Deposit Guarantee Schemes

Deposit Guarantee Schemes concerning Foreign Banks

 

For private banks in Germany (i.e. institutions which are neither savings banks nor cooperative banks), a statutory and a voluntary deposit guarantee scheme co-exist. Hereinafter, we describe the protection of deposits by the following organisations:

  1. The statutory deposit guarantee scheme run by the EdB (deposit protection scheme of German banks – “EdB compensation scheme”) and
  2. The additional voluntary private guarantee scheme “Deposit Protection Fund“ of the Association of German Banks (BdB).


The statutory deposit guarantee scheme

The statutory deposit guarantee scheme is set up and regulated under the German Deposit Guarantee Act (EinSiG) and the Investor Compensation Act (AnlEntG). The German Deposit Guarantee Act applies to all the banks incorporated in Germany, including subsidiaries of foreign banks. Pursuant to this Act, deposits of retail clients, partnerships and corporations are guaranteed up to the amount of € 100,000 per depositor. Deposits held in Euro or other currencies are eligible for this scheme.

As well as German banks, German branches of foreign banks domiciled outside of the European Economic Area (EEA[1]) are subject to the German statutory deposit protection. As a consequence, deposits up to the amount of € 100,000 are protected.

German branches of European banks domiciled in the EEA do not come under the German statutory deposit protection, but under the scheme established in their home country. Nevertheless, because of harmonised European law, their home country protection is as high as in Germany, namely € 100.000. Therefore, as a general rule, clients of German branches of European banks benefit from the same protection than clients of German banks.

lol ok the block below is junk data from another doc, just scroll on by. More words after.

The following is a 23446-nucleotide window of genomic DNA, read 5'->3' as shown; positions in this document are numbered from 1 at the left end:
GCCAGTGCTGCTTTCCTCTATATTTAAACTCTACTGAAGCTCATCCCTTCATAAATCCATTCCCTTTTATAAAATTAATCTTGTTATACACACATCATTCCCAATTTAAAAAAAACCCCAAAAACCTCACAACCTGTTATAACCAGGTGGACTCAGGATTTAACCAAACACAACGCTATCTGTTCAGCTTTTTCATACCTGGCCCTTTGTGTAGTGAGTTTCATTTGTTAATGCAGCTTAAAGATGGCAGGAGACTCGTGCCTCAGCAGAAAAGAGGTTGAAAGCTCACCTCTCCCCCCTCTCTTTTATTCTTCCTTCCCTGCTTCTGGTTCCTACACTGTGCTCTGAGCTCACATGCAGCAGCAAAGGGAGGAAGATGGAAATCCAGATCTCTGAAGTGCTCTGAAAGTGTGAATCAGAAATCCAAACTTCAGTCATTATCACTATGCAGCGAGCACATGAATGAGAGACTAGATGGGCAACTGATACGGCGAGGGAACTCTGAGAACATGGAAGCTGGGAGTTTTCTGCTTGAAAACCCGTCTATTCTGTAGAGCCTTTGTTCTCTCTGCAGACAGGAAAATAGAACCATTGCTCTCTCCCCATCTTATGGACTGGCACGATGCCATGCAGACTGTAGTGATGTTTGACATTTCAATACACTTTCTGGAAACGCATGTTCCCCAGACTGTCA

Besides, the German Banking Act requires every foreign bank in Germany, irrespective of whether it is a branch or subsidiary, to inform its clients about the guarantee scheme it belongs to by an information sheet and a respective reference on account statements.

 

The voluntary deposit guarantee scheme

In addition to the statutory deposit guarantee scheme, German banks as well as subsidiaries and branches of foreign banks in Germany may participate in the voluntary private Deposit Protection Fund of the BdB.[2] Most foreign banks in Germany taking deposits are indeed members of the German voluntary Deposit Protection Fund.

The Deposit Protection Fund is a second line of defense in addition to the statutory deposit protection schemes. Deposits which are not compensated by the statutory scheme in Germany or – in the case of branches of European banks – deposits exceeding the coverage level of the statutory scheme of the respective European home Member State are protected up to the coverage level of the voluntary Deposit Protection Fund. This coverage level is significantly higher than the one offered by the statutory schemes, because it protects depositors up to the amount of 20 % of the relevant liable equity capital of the respective bank.[3] The scope of protection covers deposits of retail clients, corporations and public entities.

The mentioned coverage level of 20 % will be gradually decreased according to a resolution of the Deposit Protection Fund:

  • From 1 January 2020 on decrease of the coverage level to 15 %
  • From 1 January 2025 on decrease of the coverage level to 8,75 %.



[1] Member States of the EEA are all 27 Member States of the European Union as well as Liechtenstein, Iceland and Norway.

[2] A list of members is available at www.bankenverband.de/einlagensicherung.

[3] BdB informs about the respective coverage levels on its website.